Volume 74, Number 13 | July 28 - August 03 , 2004



Villager photo by Elisabeth Robert

Building a historic neighborhood for the 21st century

A lot of new things are going on in one of the city’s oldest neighborhoods, the South Street Seaport.

The landmark district, which once served the city’s shipping industry, now is home to the Fulton Fish Market, the Seaport mall, the South Street Seaport Museum, and a small number of residents.

Big changes are coming this year. A development team is restoring 11 19th-century buildings on Front St. and converting them to apartments while building three new low-rise residential buildings on the block between Peck Slip and Beekman St. The Fish Market is expected to move to Hunt’s Point in the Bronx at the end of this year or early next year, and the Rouse Co., which operates the mall, is hoping to bring in some type of entertainment center to some of the market buildings.

The mall has suffered from retail vacancy problems over the years and Rouse is working on a master plan to revive it. The firm has the first rights to two of the fish market buildings once they are vacant and has been in discussions with various firms about bringing in new attractions.

The Lower Manhattan Development Corp. and the city are also studying ways to bring more residents, better retail and amenities to Fulton St.

John Evans, vice president at Sciame Development, one of the firms restoring the Front St. buildings, said many of the 95 apartments should be ready to open by the end of the year. He said the new residents will help attract more neighborhood-type retail.

“Things that make sense for a neighborhood don’t necessarily have to make sense for tourists,” Evans said. He is hoping to see things like restaurants, cafes, a bike shop and a spa.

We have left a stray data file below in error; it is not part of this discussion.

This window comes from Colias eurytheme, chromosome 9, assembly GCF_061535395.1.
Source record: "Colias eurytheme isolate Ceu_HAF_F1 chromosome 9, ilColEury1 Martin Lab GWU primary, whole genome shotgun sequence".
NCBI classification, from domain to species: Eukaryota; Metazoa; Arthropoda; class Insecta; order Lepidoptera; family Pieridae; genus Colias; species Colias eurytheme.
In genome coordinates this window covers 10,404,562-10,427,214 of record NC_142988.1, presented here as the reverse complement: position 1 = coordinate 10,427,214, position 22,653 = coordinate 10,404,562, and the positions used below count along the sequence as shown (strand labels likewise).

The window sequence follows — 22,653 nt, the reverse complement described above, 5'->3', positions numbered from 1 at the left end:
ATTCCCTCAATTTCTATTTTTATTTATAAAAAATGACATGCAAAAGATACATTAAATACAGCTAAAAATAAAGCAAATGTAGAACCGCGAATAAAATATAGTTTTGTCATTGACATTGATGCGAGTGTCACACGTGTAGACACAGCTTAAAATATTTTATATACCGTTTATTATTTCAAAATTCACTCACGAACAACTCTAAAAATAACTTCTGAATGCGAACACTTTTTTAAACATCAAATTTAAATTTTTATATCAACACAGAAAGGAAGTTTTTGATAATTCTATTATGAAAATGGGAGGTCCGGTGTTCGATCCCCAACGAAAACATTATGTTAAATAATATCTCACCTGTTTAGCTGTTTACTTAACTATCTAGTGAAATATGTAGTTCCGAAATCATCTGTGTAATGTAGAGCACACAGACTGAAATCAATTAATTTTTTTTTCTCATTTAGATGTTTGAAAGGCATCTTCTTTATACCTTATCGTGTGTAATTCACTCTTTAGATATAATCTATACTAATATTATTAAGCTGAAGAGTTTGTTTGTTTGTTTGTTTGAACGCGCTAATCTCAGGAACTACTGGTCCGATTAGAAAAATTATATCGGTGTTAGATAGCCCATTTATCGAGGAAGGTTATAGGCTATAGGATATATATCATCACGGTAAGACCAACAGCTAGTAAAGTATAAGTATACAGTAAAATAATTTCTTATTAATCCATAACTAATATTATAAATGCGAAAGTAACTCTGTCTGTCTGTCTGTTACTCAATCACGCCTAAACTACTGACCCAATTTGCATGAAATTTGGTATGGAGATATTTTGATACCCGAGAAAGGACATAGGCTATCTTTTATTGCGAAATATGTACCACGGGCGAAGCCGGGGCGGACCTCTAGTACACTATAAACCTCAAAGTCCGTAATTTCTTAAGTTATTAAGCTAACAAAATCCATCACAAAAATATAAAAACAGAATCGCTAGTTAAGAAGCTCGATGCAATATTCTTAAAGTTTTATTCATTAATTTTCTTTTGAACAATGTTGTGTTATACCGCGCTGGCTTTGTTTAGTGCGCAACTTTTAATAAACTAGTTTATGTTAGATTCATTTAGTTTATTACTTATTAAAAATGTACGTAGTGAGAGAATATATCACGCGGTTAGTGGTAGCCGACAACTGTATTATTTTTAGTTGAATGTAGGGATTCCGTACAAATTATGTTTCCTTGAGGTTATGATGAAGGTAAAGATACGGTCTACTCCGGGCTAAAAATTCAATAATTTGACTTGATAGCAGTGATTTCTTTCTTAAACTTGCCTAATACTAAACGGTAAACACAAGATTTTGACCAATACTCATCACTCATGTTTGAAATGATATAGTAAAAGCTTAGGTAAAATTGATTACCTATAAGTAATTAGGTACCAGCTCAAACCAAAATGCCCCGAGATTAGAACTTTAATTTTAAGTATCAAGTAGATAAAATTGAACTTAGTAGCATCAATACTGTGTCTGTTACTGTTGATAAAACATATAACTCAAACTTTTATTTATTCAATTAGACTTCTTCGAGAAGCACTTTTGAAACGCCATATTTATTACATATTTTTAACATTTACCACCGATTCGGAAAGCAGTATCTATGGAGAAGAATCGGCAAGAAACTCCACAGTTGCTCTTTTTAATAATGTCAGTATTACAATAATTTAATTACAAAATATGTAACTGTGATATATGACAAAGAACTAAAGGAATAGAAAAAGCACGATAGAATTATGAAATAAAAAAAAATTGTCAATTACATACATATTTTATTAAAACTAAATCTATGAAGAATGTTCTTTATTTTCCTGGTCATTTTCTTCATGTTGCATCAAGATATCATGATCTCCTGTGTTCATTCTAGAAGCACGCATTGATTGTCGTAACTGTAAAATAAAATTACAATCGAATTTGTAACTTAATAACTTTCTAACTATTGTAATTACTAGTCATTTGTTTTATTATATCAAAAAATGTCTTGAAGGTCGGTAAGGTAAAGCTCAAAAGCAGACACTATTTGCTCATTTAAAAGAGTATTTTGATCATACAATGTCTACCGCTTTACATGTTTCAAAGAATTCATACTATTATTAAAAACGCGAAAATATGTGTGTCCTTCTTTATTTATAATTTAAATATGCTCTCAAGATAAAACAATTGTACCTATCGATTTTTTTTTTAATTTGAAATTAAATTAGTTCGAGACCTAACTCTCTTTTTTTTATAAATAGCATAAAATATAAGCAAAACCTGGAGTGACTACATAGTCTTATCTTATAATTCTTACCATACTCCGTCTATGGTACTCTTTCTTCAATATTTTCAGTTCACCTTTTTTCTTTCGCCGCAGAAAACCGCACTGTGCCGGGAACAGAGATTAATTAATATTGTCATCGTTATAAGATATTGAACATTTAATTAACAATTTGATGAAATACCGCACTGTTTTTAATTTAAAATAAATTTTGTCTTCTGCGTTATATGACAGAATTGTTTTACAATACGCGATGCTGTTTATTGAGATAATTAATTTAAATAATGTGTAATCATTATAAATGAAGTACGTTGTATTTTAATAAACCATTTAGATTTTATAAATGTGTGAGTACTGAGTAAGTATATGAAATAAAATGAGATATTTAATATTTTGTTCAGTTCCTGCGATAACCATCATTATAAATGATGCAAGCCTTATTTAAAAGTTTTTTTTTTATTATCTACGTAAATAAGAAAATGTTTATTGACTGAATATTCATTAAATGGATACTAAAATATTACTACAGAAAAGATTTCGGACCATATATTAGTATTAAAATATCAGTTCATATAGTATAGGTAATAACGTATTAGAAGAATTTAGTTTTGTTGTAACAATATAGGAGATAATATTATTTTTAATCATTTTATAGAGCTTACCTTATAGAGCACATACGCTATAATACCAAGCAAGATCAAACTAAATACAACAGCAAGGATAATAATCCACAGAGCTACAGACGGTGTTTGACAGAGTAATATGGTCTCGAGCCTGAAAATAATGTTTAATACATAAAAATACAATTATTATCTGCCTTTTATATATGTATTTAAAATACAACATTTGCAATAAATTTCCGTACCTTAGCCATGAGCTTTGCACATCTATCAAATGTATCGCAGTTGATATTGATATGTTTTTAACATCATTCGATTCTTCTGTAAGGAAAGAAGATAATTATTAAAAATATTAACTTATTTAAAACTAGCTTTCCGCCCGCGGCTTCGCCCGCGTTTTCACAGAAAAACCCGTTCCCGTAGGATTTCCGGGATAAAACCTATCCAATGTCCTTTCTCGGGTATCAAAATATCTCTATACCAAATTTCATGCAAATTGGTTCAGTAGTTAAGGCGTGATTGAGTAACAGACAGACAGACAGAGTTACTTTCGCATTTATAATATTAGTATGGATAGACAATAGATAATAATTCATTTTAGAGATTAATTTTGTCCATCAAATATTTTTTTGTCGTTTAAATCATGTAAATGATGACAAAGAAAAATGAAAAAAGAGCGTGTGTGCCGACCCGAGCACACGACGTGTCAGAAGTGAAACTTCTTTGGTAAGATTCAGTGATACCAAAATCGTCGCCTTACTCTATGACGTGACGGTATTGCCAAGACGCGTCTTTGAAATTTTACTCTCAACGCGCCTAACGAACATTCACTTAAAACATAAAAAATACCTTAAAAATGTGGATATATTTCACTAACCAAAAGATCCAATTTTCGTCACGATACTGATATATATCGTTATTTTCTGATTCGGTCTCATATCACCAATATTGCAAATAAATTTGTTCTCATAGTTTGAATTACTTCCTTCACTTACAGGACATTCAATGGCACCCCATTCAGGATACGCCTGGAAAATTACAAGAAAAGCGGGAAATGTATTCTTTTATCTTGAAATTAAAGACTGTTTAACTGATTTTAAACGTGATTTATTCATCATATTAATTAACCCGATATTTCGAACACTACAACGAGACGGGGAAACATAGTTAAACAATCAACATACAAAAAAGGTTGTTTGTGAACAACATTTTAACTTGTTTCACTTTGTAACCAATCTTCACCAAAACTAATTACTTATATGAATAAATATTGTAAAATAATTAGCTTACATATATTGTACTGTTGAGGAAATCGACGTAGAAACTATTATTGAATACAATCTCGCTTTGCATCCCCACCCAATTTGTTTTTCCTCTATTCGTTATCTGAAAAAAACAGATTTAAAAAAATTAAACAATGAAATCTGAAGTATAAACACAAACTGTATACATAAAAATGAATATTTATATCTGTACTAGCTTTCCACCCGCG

With several large residential conversions underway in the Financial District nearby, Evans thinks the Seaport will be a natural place for these residents to go when they are looking to relax off-hours and on the weekends.

“If you want to get a coffee, you want to find a neighborhood,” he said. “We’re hoping we become the hub for that activity.”

The $47 million Front St. project is being done by Sciame, Zuberry Associates and the Durst Organization, who received tax-free Liberty Bonds. The bonds are part of a federal program to help Lower Manhattan rebuild after 9/11. The decaying, city-owned buildings had languished for years until the Sciame team bought them.

Sciame is also working with Spanish architect Santiago Calatrava on a design for a slender, 835-foot condo building with cubed-shaped townhouses cantilevered over each other. Evans said it would be about a year before the complicated and expensive project is ready for construction at 80 South St. The base of the building would likely have a museum or cultural center.

Another renowned architect, Frank Gehry, has his sights on the parking lot next to NYU Downtown Hospital. The hospital, Pace University and Forest City Ratner are planning a 50-story building with a mix of outpatient facilities, dorms, a business school, apartments, a gallery and some community space. No design renderings have been released and local residents have raised objections to the proposed size of the building.

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